The ECU Board of Trustees in session.

With only 26 percent of leadership positions being filled by women, Board of Trustees (BOT) members Leigh Fanning and Angela Moss have stepped up to fill these roles at East Carolina University.

Associate Director for the Women and Gender office Ashley Cleland said it is important to have a variety of perspectives in university, education and educational leadership. She said women represent 57 percent of college students nationally but only 26% of leadership positions such as chancellors, BOT and board of governors members.

Cleland said 57 percent of the higher education student body nationwide is women. She said women fill 30 percent of trustees seats at private universities and 28% of trustees seats at public universities nationally.

Cleland said she thinks it is important for a board to be reflective of the entire student population it’s serving. She said when a campus has a variety of perspectives it is stronger.

“I think we’re ultimately able to serve folks better when a variety of perspectives are heard and that increases our ability to attract students of a variety of walks of life and make sure they feel very welcome and like they’re apart of our university,” Cleland said.

Cleland said it's important that people have leaders that look like them and have similar backgrounds as them to look up to.

There are 21,000 board seats held by men in private companies in the United States and only 5,000 are held by women, Cleland said. She said this should increase because the majority of higher education students are women. Women additionally make up a higher percentage of consumer choices, she said.

ECU BOT member, Leigh Fanning recently retired and sold her business, R.A. Jeffrey’s Distributing in February which was the largest and oldest distributor of Anheuser-Busch in North Carolina. The company’s main products were Budweiser and Bud Light. The business covered 36 counties. R.A Jeffrey’s was a family-owned business that had been in Fanning's family since 1923.

“I am struggling like every mother, balancing work, life and family. So I’m right there doing that now,” Fanning said. “Being a trustee is balancing my work life, where I am, I’ve enjoyed being on the board for (the) last four years, and I look forward to the next four years.”

Fanning said ECU takes the majority of her time, but “there are a lot of great things going on at ECU.” She said she tries to attend as many events and graduations on campus as possible to stay in touch with campus life.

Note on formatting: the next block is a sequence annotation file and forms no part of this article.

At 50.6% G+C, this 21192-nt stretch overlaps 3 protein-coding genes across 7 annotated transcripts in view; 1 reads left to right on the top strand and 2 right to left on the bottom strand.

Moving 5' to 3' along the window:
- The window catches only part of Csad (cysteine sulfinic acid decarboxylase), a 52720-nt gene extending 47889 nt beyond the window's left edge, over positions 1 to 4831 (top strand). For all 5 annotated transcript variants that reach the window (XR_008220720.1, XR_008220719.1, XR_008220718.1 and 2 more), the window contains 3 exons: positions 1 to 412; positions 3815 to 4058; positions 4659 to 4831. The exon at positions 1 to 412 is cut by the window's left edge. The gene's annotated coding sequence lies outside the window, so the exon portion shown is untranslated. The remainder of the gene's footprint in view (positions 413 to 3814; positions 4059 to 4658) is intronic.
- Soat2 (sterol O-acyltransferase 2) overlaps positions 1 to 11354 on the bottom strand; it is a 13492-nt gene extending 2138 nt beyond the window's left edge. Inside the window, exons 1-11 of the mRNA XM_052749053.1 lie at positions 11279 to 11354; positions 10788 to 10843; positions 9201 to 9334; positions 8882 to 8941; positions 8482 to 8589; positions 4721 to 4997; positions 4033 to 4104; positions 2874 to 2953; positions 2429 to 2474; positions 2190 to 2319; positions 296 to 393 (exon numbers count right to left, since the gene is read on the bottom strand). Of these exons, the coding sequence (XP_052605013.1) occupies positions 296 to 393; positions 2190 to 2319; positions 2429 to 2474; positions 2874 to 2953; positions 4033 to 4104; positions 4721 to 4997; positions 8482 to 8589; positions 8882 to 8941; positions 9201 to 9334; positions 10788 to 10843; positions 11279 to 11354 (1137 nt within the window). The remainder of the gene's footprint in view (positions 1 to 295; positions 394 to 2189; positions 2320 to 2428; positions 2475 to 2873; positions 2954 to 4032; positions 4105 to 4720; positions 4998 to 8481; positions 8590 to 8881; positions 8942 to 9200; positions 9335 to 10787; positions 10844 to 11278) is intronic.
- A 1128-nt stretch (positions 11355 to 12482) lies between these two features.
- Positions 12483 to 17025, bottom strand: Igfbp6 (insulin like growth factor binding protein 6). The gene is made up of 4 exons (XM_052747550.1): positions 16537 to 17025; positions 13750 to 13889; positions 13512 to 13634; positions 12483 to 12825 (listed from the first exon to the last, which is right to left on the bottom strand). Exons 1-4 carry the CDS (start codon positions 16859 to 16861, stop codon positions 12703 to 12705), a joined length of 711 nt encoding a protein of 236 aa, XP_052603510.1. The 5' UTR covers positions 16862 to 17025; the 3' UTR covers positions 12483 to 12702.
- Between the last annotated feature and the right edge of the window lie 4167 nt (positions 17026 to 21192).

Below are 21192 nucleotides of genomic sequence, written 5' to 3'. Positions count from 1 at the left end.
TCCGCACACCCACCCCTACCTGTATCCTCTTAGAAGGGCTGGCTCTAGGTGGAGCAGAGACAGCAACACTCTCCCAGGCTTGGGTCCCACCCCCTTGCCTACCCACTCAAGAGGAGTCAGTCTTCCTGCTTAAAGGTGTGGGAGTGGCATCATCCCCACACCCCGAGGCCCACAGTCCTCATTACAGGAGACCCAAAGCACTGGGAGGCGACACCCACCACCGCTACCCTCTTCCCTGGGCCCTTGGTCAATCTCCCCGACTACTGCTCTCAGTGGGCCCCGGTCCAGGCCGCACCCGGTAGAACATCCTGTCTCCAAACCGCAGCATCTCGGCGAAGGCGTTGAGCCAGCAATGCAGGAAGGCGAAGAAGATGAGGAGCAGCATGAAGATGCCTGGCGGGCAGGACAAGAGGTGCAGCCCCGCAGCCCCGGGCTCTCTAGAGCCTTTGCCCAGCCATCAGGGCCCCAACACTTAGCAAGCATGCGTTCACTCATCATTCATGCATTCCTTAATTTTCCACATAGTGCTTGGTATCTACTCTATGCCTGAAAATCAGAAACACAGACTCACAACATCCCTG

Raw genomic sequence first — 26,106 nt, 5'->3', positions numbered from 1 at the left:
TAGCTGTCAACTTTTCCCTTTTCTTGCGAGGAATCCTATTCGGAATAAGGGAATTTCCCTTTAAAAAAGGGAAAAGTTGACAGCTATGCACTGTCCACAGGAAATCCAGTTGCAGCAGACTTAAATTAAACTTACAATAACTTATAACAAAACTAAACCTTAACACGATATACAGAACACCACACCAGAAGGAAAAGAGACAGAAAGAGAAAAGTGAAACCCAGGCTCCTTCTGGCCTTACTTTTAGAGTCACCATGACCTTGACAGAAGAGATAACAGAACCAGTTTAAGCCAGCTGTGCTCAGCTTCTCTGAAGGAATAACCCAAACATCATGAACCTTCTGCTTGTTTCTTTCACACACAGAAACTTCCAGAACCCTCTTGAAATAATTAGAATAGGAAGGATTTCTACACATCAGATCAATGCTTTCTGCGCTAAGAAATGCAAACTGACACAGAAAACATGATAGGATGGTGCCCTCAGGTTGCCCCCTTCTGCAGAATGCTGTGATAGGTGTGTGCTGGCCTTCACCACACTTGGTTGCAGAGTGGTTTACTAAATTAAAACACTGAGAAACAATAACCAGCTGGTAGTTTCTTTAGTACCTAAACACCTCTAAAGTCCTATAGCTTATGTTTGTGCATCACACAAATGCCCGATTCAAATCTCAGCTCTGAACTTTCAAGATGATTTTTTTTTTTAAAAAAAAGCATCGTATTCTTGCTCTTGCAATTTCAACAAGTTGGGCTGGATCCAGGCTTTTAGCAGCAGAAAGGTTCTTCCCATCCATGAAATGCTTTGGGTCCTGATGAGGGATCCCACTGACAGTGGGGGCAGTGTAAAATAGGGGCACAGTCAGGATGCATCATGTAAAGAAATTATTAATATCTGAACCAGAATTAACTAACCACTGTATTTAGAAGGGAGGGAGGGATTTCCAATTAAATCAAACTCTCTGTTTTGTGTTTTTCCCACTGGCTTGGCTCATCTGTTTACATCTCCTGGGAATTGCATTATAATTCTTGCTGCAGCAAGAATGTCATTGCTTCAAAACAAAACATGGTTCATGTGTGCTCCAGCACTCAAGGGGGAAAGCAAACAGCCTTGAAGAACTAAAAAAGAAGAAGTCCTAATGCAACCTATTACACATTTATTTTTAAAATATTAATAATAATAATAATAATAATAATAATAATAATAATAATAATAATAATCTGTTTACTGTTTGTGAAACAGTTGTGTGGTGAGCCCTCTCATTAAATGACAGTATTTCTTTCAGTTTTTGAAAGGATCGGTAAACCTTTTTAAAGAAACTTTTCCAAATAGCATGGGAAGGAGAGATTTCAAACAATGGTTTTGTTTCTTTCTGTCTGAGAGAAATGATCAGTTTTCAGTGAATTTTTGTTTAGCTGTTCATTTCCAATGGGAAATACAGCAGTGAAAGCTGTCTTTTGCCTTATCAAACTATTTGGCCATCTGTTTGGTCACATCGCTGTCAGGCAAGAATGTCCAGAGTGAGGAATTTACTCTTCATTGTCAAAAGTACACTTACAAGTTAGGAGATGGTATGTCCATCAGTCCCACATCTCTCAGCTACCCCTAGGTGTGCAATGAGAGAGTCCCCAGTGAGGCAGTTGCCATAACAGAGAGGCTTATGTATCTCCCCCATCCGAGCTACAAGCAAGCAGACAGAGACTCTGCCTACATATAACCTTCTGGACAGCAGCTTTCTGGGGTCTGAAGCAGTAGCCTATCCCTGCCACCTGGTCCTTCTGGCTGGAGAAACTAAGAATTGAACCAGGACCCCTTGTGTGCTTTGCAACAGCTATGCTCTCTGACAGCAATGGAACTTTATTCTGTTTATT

When Fanning was welcomed onto BOT she was replacing Deborah Davis who had finished serving her term on the board.

Angela Moss is now serving with Fanning on the board. Vern Davenport is the Chair of the board and Fielding Miller is the Vice-Chair. Fanning and Moss are the only women serving on the board, according to the ECU BOT website.

Fanning said the board hasn’t had to make any decisions where it’s had to take gender into account. She said it's important to have women on the BOT because people “want a diversified board of perspectives coming in at all angles.”

She said she had been a member of the pirate club since the company established its second warehouse in Greenville. She was a college representative for the company when she attended ECU. The company had contributed to many of ECU’s athletics projects.

Fanning said R.A Jeffrey’s has contributed to many athletics projects at ECU over the course of 20-25 years which led to her joining the BOT.

Fanning said there are many diversified boards at ECU that have women such as the board of visitors, board of alumni and the many volunteers who have graduated and contribute to ECU financially and with their time and energy. Fanning said, in the future, she would like to see more diversity at ECU and all universities.

Head Chairman of the Board of Trustees Vern Davenport said in 2018 the student body was almost 60% female students. He said as a board it is important for it to be properly represented, and the women’s perspectives are brought to the board so their issues and concerns are appropriately identified.

“I think in all cases you want to have, you desire to have your boards represent the constituency in which they are serving. In the case of our board (of trustees) and East Carolina University, we have almost 60 percent women in our student body population, having females on our board is very important,” Davenport said.

Davenport said Leigh Fanning and Angela Moss are both “very passionate pirates.” He said they’re committed to ECU and have “demonstrated it with their service to the university over the years.” He said they have been successful in their professional endeavors and are great mentors.

Trustee, Angela Moss served on the BOT when she was a former student body president. Davenport said Moss has experience about “what the challenges are and issues are in representing a student body population.”

Davenport said he has been on the Board of Trustees for seven years and the board values the SGA President's participation. He said the SGA Presidents have been “unbelievable outstanding” and have done a “terrific job” or representing the university and the student body.

Davenport said Moss has been very active in the ECU community since graduating, serving on multiple boards such as the foundation's board and board of visitors. Moss was Chair of the Board of Visitors, Chair of The Alumni Board and Vice Chair of the Foundation Board, according to her BOT biography.

Davenport said Fanning is very passionate about the university, very committed to economic development and economic growth in the east, very hardworking, engaged and knowledgeable.

“In addition to being hardworking, she (Fanning) participates, she goes to a ton of stuff, she’s not looking for any limelight, she’s about getting results,” Davenport said.

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